President M. Duane Nellis

President M. Duane Nellis delivered the 2019 State of the University Address in Walter Hall late Thursday, Sept. 12 afternoon.

Ohio University President Duane Nellis on Wednesday, alongside 13 other state university presidents, signed a letter in support of renewed anti-hazing legislation in the Ohio Senate in the wake of a Bowling Green State University’s (BGSU) student’s death from an alleged hazing incident.

The letter, penned by the The Inter-University Council of Ohio’s Public University Presidents and addressed to Gov. Mike DeWine, Ohio House Speaker Bob Cupp and Senate President Matt Huffman, condemned hazing, calling it an unjustifiable practice that can lead to deadly consequences.

Stone Foltz, a 20-year-old BGSU student, died Sunday following what’s been described as an alleged instance of alcohol-related hazing at an off-campus event hosted by the Pi Kappa Alpha Fraternity, often referred to as ‘PIKE,” according to 

Foltz’ death renewed state government efforts to crack down on hazing on and around college campuses, with DeWine on Monday during a routine coronavirus press briefing calling efforts to drive hazing out of Ohio a “moral imperative.”

State Sens. Stephanie Kunze and Theresa Gavarone are expected on Wednesday to introduce into the Ohio Senate a revamped version of “Collin’s Law,” an anti-hazing measure passed in the Ohio House of Representatives last year in response to the 2018 hazing-related death of OU student Collin Wiant, a pledge of the now-expelled Sigma Pi fraternity.

While the original measure expired in the Senate last year due to a lack of action, the new bill, if adopted, would increase the criminal penalty for hazing, expand hazing education for college students and bolster transparency abilities for state universities, allowing them to report hazing information to parents.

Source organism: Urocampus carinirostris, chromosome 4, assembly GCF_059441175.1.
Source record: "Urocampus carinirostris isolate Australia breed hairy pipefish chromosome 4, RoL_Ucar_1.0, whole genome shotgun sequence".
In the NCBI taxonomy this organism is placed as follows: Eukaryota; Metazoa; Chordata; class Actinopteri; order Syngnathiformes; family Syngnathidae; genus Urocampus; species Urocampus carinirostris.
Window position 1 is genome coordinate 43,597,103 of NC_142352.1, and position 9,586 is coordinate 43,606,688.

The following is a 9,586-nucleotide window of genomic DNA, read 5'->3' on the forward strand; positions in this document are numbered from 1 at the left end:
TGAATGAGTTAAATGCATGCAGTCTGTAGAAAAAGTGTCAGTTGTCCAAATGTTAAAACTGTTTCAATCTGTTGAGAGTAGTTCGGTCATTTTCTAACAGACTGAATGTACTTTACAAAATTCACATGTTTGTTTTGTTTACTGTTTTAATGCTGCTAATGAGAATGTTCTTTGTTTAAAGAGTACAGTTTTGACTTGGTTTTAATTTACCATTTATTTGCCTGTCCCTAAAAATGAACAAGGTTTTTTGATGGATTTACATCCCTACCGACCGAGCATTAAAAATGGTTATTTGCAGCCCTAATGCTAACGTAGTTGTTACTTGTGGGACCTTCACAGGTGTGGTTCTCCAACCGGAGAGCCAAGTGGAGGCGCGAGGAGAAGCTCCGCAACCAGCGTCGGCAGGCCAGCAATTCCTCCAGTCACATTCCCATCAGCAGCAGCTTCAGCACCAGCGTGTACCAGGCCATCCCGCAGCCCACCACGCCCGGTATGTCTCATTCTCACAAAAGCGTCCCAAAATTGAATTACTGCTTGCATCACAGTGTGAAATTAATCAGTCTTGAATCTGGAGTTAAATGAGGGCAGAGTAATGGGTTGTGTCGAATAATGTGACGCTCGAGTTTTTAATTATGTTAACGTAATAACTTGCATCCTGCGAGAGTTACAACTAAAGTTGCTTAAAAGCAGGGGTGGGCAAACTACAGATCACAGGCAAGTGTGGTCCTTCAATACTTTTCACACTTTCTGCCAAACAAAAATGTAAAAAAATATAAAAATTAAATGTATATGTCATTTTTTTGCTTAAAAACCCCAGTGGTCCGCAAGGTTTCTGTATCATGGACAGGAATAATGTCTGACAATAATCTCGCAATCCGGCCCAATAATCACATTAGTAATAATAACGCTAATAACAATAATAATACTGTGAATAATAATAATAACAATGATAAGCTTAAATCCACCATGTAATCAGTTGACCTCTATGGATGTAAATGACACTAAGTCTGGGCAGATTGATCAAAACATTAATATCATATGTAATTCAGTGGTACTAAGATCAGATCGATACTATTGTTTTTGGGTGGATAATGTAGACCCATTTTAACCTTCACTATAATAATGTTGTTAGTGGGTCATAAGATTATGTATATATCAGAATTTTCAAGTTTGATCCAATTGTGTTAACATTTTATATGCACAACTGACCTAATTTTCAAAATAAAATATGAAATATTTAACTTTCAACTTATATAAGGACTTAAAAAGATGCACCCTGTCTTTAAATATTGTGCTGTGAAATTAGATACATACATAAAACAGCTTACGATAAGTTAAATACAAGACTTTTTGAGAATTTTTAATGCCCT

“This bill has teeth, which we applaud. Those who engage in the hazing of others will know that their anti-social, bullying behavior will result in a felony conviction with real prison time if they cause harm to another through hazing,” the letter said. “This legislation will be a deterrent and should cause those who would seek to perpetrate these abhorrent activities on others to think twice before doing so and may even stop them from engaging in such aberrant behavior, altogether.”

Nellis on Tuesday took part in a call with DeWine and other state university presidents where they discussed strengthening anti-hazing laws following Stone’s death.

University spokesperson Carly Leatherwood said Nellis was an active participant in the call, but she didn’t share details about the discussion.

The two senators held a press conference Wednesday morning that featured Kathleen Wiant, Collin’s mother, and Athens County Prosecutor Keller Blackburn, who both played a role in formulating the original version of Collin’s Law, which also included anti-bullying provisions for K-12 schools.

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